Our body, specifically bone marrow and thymus, generate every day 10^8 – 10^12 T and B cells, respectively, each carrying a unique B and T cell receptor (called BCR and TCR), made by selecting and splicing together V, D and J genes from an individual’s genome. At the junctions between V-D and D-J segments, a varying number of nucleotides are deleted and a special enzyme inserts random nucleotides, creating a unique TCR or BCR. B and T cells circulate throughout the lymphatic system for a month or two recognizing pathogens and becoming in the result memory B and T cells so next time the body encounter the same pathogen it can be killed immediately. Every individual has a unique repertoire, or “makeup”, of B and T cells circulating in her body, which is also unique to the current immune status of the individual. Thus it will differ when the person becomes sick. It is not hard to imagine the medical applications: for example, B cells produce antibodies, and thus the B cell repertoire of patients who fought HIV or cancer present an interest for finding new antibody therapeutics against HIV and cancer.

Adaptive Biotechnologies developed a technology, based on massive parallel sequencing of T cell receptors, that allows to  identify 10-15 million unique TCRs in one individual. “The immunoSEQ assay utilizes a multiplex PCR strategy to amplify the CDR3 region of the T cell receptor, spanning the variable region formed by the junction of the V, D and J segments and their associated non-templated insertions. In most cases, the identity of each segment is also captured. The resulting 60 base pair nucleotide sequence may be used as an identifier or “tag” for a particular clone across different samples.” (from the company website)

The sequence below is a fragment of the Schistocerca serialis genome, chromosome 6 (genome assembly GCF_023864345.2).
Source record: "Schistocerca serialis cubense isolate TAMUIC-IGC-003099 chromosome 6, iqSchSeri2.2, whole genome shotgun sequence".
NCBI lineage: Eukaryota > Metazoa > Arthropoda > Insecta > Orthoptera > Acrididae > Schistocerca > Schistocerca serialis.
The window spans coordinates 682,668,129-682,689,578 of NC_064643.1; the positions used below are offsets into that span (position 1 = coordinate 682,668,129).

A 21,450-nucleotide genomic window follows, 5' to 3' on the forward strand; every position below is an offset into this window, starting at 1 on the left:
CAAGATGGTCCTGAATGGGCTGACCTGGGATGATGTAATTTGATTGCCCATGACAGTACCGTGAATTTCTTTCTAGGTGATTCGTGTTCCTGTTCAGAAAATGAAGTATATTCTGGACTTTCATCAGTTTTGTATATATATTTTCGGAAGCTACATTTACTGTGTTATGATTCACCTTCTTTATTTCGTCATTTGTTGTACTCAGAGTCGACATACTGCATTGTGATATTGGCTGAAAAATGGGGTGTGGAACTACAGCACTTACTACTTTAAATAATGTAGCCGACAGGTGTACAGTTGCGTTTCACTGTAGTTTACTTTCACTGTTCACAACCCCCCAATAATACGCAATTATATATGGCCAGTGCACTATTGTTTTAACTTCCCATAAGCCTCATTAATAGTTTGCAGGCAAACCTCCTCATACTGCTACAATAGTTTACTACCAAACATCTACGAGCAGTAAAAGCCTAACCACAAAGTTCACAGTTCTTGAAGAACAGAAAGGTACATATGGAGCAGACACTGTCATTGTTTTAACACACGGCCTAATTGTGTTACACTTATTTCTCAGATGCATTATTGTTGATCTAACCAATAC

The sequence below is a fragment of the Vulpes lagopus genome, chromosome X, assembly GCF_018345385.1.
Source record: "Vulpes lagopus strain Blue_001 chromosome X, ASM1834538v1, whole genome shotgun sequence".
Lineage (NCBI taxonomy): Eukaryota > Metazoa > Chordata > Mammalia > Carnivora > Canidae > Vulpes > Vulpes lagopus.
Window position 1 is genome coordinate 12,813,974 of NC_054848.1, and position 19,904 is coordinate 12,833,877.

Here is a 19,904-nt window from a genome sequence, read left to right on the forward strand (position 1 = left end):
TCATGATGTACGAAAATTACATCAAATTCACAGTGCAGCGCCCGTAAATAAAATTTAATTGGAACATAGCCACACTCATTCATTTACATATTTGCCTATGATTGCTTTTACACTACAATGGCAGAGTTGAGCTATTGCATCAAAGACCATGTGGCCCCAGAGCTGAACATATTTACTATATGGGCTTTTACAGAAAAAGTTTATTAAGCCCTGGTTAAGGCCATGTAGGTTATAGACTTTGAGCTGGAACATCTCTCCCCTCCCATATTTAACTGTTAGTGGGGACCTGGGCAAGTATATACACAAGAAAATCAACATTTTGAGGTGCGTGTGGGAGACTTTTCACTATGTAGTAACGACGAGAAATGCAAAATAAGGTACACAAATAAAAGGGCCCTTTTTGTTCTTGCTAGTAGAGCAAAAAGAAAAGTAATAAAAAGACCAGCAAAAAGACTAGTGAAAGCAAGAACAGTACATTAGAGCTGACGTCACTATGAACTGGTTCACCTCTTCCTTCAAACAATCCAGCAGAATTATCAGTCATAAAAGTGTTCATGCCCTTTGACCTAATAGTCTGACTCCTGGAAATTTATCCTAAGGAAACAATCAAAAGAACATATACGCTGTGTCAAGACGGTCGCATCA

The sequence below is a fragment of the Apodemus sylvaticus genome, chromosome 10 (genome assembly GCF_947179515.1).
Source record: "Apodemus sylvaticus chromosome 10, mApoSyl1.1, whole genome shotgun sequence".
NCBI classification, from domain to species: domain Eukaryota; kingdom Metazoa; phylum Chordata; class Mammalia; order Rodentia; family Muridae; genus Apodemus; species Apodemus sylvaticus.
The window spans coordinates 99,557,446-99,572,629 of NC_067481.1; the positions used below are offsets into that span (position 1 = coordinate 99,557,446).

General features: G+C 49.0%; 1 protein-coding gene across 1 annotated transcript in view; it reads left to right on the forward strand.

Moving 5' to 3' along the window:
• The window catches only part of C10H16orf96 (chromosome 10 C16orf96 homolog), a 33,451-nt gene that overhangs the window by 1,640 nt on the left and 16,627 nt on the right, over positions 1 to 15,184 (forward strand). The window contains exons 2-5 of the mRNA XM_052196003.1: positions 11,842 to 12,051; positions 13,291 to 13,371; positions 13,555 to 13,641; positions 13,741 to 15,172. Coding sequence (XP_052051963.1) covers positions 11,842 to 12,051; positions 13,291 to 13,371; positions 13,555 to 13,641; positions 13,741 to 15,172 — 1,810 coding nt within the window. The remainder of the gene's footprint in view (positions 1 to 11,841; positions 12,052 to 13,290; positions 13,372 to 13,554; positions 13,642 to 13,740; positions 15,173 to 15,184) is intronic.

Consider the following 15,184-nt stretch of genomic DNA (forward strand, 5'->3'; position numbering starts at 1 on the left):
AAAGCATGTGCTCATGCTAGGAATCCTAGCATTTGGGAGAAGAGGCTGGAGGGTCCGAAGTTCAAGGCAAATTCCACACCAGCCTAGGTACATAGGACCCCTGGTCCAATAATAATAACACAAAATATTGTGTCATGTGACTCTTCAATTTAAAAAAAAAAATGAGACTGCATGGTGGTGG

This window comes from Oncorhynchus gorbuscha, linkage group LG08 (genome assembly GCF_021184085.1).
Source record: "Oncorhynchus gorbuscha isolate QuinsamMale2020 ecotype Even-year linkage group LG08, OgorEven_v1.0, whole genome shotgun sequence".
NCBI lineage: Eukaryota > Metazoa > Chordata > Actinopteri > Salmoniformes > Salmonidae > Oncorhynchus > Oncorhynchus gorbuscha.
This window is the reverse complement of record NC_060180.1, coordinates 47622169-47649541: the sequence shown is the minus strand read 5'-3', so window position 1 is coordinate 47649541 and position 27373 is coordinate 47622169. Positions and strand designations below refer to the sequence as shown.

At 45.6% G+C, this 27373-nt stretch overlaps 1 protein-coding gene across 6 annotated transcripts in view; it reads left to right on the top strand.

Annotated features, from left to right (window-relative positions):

Current focus of the company on a drug therapy targeting the specific TCR combinations associated with prevalent auto-immune diseases, when T cells mistakenly attack the proteins of the individual. Thus, in collaboration with the Benaroya Research Institute at Virginia Mason Hospital in Seattle, Adaptive is currently screening blood samples from patients with either Type 1 Diabetes or Multiple Sclerosis for public TCR sequences. Over the next 12 months, Adaptive plans to develop general diagnostics to use as clinical measurements, with an initial focus in oncology. The company already offers ClonoSEQ, a set of CLIA-standardized assays developed for highly sensitive (10^6) detection of Minimal Residual Disease in leukemia and lymphoma patients.

The company provides the full service, so researchers can ship DNA and cDNA samples to Adaptive’s headquarters in Seattle, Washington, and then interpret and manipulate produced data on their computers using a suite of cloud-based software tools called the immunoSEQ Analyzer.